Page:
PJ's last album, Stories from the City, Stories from the Sea, was genius - packed as it was with brilliant, inventive songs which were as deep as they were catchy. So what went wrong with Uh Huh Her? The album is an incoherant jumble with minimalistic, dare I say it self-indulgent, instrumentation with a moaning set of lyrics which we had really hoped P.J had grown out of.
While the songs are solid, there's little in the way of the instantly likable tunes which we were treated to on Stories and not enough occasions for for PJ's powerful voice to strut its stuff.
Uh Huh Her is still a good album and PJ fans will enjoy it but just don't expect anything like the brilliant Stories or you'll be setting yourself up for a fall. Disappointing.
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8 of 18 people found the following review helpful
2.0 out of 5 stars uh huh zzzz..., 7 Jun 2004
By A Customer
This review is from: Uh Huh Her (Audio CD)
You can be sure that the first time I hear any album I give it my full attention. At today's prices you want to give it at least one good listen before you relegate it to the "stick it on while you wash the dishes" pile. But after the first 3 or so tracks my mind started to wander. To tell the truth 70% of the album is what I would consider "filler material".
Insomnia a problem? No need for those homeopathic remedies, just put the new PJ Harvey album on and you will be asleep in a few minutes.
In case you're wondering, I was a huge fan of PJ, and had loved everything she did up to now. But to take four years over producing this limp offering is just an insult.
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1 of 4 people found the following review helpful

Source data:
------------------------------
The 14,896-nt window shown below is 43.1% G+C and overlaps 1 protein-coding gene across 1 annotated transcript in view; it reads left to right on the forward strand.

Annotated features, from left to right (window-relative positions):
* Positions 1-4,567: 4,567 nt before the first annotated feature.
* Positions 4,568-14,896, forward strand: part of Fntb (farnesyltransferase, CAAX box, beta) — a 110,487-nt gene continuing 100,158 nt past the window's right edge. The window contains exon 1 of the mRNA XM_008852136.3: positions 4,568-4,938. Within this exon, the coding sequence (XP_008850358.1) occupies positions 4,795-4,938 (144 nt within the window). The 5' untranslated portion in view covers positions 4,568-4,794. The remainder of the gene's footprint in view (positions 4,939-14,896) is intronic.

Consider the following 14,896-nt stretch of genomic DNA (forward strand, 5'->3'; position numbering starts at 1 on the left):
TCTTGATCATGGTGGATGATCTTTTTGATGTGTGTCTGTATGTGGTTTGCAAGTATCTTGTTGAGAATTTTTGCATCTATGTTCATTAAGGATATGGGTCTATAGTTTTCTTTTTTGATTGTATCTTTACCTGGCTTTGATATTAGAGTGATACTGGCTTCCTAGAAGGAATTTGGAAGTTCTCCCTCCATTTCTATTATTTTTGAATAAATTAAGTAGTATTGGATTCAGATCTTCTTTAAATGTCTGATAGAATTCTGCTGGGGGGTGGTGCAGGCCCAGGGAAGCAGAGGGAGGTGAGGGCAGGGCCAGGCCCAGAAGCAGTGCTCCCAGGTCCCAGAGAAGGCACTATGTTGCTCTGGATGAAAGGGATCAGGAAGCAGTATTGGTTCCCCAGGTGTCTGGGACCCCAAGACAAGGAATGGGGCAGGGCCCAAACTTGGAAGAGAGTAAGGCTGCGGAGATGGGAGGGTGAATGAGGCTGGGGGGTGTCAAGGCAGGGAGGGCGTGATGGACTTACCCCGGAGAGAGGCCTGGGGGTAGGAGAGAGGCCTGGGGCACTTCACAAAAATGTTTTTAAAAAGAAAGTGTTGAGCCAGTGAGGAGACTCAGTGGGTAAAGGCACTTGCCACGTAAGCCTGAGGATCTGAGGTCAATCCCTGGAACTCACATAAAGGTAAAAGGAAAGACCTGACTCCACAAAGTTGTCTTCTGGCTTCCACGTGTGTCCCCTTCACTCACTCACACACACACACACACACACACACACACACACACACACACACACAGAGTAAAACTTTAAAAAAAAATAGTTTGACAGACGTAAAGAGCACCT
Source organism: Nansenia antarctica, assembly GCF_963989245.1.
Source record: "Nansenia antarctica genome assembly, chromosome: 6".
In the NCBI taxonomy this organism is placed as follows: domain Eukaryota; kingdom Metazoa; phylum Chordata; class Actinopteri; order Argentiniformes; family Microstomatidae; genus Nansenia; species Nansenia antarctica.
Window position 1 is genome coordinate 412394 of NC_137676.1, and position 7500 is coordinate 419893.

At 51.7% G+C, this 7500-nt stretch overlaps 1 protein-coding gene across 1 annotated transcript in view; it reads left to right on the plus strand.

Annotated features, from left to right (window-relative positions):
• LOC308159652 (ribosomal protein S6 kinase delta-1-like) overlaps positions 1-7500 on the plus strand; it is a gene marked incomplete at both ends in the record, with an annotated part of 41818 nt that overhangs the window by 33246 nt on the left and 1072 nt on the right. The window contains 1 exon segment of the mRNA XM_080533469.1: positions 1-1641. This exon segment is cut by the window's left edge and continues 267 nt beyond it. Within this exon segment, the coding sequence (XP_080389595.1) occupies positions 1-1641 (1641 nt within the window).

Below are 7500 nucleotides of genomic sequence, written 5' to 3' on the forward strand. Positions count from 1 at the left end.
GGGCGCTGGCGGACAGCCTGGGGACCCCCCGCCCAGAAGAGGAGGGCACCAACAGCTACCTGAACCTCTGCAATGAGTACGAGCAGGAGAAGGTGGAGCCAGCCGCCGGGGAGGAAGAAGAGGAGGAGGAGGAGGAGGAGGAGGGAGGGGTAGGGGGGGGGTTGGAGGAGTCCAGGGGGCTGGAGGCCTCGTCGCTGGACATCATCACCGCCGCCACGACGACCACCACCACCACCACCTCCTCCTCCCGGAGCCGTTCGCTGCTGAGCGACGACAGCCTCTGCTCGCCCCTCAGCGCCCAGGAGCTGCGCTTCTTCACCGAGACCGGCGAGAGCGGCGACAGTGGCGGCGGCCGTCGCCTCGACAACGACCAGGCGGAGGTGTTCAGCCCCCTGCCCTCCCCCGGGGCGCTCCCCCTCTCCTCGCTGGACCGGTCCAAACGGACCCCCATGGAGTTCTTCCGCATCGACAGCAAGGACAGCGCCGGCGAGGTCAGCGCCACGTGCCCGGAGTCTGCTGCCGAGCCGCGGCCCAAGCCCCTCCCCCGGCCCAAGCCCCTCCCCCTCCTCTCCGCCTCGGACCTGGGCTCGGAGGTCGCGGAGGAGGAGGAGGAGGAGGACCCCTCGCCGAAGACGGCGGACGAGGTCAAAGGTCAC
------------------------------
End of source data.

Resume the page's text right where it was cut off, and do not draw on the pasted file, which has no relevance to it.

5.0 out of 5 stars Thank God for PJ Harvey!, 14 Aug 2006
By 
Ms. A. L. Thomson "abby83uk" (Ooh arr Banbury) - See all my reviews
(REAL NAME)   
This review is from: Uh Huh Her (Audio CD)
I'm so glad I've been introduced to this womean's music! It rules!!!!!! It took me a couple of lessons to get it because she is so unique- but now I'm addicted!!!
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1 of 5 people found the following review helpful
4.0 out of 5 stars "ALL THAT MATTERS IS MY VOICE & MY STORY", 16 Jun 2004
By 
Melissa House "melski" (Perth Australia) - See all my reviews
(REAL NAME)   
This review is from: Uh Huh Her (Audio CD)
(THREE & A HALF STARS)
As a fan that discovered PJ through ‘Stories’, throughout her catalogue I’ve been continually blown away; Her refreshing interpretation of the blues on ROM & Demos, the elegance of TBYML, the bewitching innovativness of ITD?, & the boisterous passion of Stories. On this release shes not repeated, but incorporated elements from each, playing most instruments, recording & producing from home. A slight return to the ITD?, although a far cry from its complex layers. Instead Polly offers an intimate autobiographical affair, containing lyrics of a candid personal nature. Similarities to Stories- relartionships etc, although this time round there is a sense of sorrow that permeates throughout the ‘ballads’, a ‘come down’ from the elation expressed on that record. Themes such as dependency & commitment, friendship, & a glimpse into her childhood, are interspersed between a few growling rockers and backed by some glistening harmonies..